Coping with Anger For the Long Haul
Maybe you’ve seen these headlines recently:
“As the Public Simmers…”
“…Anger Boils Over”
“The Outrage Factor”
“Rage Could End Up Hurting Us”
And my personal favorite, “Anger Mismanagement” which appeared last Saturday on the New York Times Op-Ed page. Charles M. Blow wrote:
“All the tumult is couched in a jumble of jargon that is confusing and infuriating. In laymen’s terms, the financial industry gambled and lost. This damaged the economy. And if we don’t save Wall Street, the world will implode.
Meanwhile, the worlds of many Americans are already imploding… It’s a mess.
Then came…the A.I.G. bonus imbroglio. Employees [at A.I.G. who] caused much of the problem were paid $165 million in bonuses. This I fully understand. And me no likey.
…my simmering anger finally has a target. I’m unapologetically, deliriously, cathartically belligerent about it.”
Stand in line, friend!
Righteous anger is not a bad thing. Personally I feel better when public figures like Andrew Cuomo gets seething mad. He gets mad so I don’t have to. It works. The opposite happens when public figures dither around explaining why they can’t do anything about a specific outrage or worse, why I shouldn’t be mad (the point of Mr. Blow’s article).
Anger about the economy can spill over to our everyday lives in such a way that it poisons our peace of mind and the very relationships we depend on to shore us up in times of trouble. According to all the signs it’s time to batten down the hatches, trim sails and settle in for a long bumpy ride. To prevent chronic anger from eroding your well-being, try the following:
Build an Ego Cushion. Caring for our bodies is the foundation on which all our behavior depends. If we neglect ourselves physically, our ego cushion is thin. Then the primitive impulses of our limbic system easily break through and we are prone to act out in destructive ways.
➢ Eat & Drink. When our mood is off we tend to either not eat enough or eat too much of the wrong stuff. Go for your comfort foods, the kind of stuff you eat when you’re sick, but watch portions. Make the Oreos an occasional treat and keep chewy dried fruit or crunchy low fat pretzels in the pantry. Reduce sugar, caffeine and alcohol.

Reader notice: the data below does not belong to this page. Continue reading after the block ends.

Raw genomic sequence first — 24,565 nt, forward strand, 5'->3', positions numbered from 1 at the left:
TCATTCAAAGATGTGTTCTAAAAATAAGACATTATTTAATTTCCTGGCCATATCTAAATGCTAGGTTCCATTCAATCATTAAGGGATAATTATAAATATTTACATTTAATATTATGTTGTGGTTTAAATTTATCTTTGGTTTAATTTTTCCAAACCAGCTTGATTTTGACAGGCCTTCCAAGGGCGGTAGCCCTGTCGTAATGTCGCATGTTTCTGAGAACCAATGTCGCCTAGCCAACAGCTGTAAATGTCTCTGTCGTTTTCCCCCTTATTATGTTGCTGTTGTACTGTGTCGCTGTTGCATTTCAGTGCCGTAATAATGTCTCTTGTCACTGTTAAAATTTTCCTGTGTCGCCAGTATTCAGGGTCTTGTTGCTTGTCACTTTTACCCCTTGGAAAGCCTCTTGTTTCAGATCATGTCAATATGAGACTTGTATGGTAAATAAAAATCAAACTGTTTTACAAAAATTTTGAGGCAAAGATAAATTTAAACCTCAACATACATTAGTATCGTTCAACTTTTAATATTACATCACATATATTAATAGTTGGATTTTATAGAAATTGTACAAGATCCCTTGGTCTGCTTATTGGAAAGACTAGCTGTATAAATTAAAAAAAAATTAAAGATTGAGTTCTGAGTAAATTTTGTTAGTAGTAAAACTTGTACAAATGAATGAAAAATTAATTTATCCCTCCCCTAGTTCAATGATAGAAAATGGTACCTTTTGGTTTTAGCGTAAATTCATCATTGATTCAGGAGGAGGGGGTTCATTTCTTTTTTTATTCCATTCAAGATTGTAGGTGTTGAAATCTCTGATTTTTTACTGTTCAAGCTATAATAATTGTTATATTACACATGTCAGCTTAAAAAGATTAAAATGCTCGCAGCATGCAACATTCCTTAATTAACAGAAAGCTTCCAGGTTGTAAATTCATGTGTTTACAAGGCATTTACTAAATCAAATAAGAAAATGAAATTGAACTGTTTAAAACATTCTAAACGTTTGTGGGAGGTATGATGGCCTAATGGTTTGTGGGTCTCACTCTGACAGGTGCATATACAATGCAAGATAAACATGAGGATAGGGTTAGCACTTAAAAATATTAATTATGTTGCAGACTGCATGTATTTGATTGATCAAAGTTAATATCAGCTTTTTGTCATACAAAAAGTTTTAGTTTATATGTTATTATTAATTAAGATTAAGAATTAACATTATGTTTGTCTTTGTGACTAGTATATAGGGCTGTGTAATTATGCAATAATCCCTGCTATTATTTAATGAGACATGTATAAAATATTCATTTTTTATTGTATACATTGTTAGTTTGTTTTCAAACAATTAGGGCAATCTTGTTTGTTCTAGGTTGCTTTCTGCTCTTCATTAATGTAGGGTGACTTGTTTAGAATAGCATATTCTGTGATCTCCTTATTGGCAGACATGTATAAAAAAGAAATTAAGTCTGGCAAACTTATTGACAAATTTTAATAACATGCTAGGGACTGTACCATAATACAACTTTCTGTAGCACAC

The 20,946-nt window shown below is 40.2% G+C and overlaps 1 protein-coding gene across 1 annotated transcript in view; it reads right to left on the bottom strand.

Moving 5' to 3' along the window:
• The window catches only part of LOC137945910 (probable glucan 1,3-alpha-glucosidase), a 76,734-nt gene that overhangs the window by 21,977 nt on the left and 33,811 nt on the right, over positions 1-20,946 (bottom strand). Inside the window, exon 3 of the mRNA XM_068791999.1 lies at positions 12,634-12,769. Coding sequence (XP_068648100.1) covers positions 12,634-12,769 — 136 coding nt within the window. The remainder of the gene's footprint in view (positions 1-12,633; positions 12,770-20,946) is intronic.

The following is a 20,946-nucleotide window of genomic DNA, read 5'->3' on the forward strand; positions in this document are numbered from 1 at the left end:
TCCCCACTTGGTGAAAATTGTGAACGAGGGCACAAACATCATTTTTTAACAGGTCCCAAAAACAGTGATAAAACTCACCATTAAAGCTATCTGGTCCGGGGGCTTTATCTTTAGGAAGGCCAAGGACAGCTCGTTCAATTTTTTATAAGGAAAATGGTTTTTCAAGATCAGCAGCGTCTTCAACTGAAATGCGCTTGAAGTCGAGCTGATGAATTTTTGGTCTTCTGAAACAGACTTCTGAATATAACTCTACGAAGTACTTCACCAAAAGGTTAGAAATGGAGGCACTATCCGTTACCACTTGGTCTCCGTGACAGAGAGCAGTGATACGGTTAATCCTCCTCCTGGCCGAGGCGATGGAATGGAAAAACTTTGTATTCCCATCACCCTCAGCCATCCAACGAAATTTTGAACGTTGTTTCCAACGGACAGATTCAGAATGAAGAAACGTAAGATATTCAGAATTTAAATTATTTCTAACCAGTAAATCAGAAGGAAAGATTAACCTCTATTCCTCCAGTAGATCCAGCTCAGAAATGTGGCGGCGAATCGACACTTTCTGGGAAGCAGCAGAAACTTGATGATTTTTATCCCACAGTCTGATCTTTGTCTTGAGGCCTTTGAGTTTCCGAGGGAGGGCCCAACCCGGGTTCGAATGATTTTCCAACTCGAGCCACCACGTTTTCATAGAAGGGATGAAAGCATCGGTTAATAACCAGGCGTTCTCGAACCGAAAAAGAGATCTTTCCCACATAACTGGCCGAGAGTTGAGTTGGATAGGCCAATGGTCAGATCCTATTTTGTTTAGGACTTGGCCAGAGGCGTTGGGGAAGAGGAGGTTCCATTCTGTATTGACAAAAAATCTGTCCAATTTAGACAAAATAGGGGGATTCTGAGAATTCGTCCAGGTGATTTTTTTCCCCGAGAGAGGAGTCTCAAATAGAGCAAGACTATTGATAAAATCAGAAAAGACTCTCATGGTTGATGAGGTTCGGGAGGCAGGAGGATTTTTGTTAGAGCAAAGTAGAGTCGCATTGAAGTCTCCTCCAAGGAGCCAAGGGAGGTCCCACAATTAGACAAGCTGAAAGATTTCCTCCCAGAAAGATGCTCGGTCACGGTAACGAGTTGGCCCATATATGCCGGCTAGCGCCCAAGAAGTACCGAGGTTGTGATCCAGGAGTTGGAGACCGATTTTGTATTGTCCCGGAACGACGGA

➢ Sleep. If you aren’t sleeping well try the techniques described in Sleep and Your Sanity. Also, melatonin and valerian are two natural over-the-counter sleep aids used by ER doctors on rotating shifts. You can find them in your supermarket. If you still can’t sleep, talk to your doctor about the right prescription medication for you to help you get back on track.
➢ Exercise. Working up a sweat in a kick boxing class, a good run or smacking a ball around is a good way to sublimate* anger. Make breaking and keeping a sweat for about fifteen minutes a day a prescribed habit, like brushing your teeth, not a luxurious indulgence.
Tired or Hungry? If you feel like one more demand on your attention is going make you explode ask yourself, “Am I tired or hungry or both?” Just the other day, after one long day of a long week, I was home five minutes when my husband asked me about an outstanding bill. In a split second the emotional steam built from my toes right out my ears. At least I knew I was very tired and very hungry so I literally closed my eyes, took a deep breath and announced I needed half an hour before any financial discussions could take place. It was a close call. I’m glad to say my husband is still alive.
Talk the Talk: Practice Good Communication Every Day. Be direct and non-defensive when something is bothering you. Many damaging arguments are averted because I try to let my loved ones know specifically what I’m angry or frustrated about as soon as possible. At times that’s quite a challenge when we’re afraid of the other person’s reaction but the risk is worth it. The Power of Two, by Susan Heitler and Taking the War Out of Our Words, by Sharon Ellison, are good guides to powerful non-defensive communication for home and at the office too.
Reasonable vs. Unreasonable Thinking. Keep your frontal lobes engaged by asking yourself:
Is it reasonable for me to be furious because I lost my job while an incompetent boss gets a bonus? Yes.
Is it reasonable for me to yell at the kids because I lost my job? No.
When our thinking is reasonable and marked as reasonable we feel verified and that helps process the negative emotion. If we decide our thinking is unreasonable it gives us a chance to stop, and find the real source of our unhappiness. Do this effectively by using this dialog box exercise(Tip #3).
Avoid ‘absolute’ words. Like ‘never’, ‘always’, ‘can’t’. Absolute words are traps. Anger and anxiety feed off absolute thinking, aggravating an already tense situation. Life is more complicated than black and white and therefore more kind. Instead of “I’ll never find a job in this economy” try, “Finding a job in this economy is horrible but I’m smart, creative and I’ve got a willing partner. We’ll make a plan and find a way.”
*Sublimate: verb. To divert or modify an instinctual impulse into a culturally higher or socially more acceptable activity. Sublimate your anger; channel it. Write a letter to the editor or to your representative in Congress; join a team training for a charity marathon event; yell at the TV during the March Madness games. It’s all good.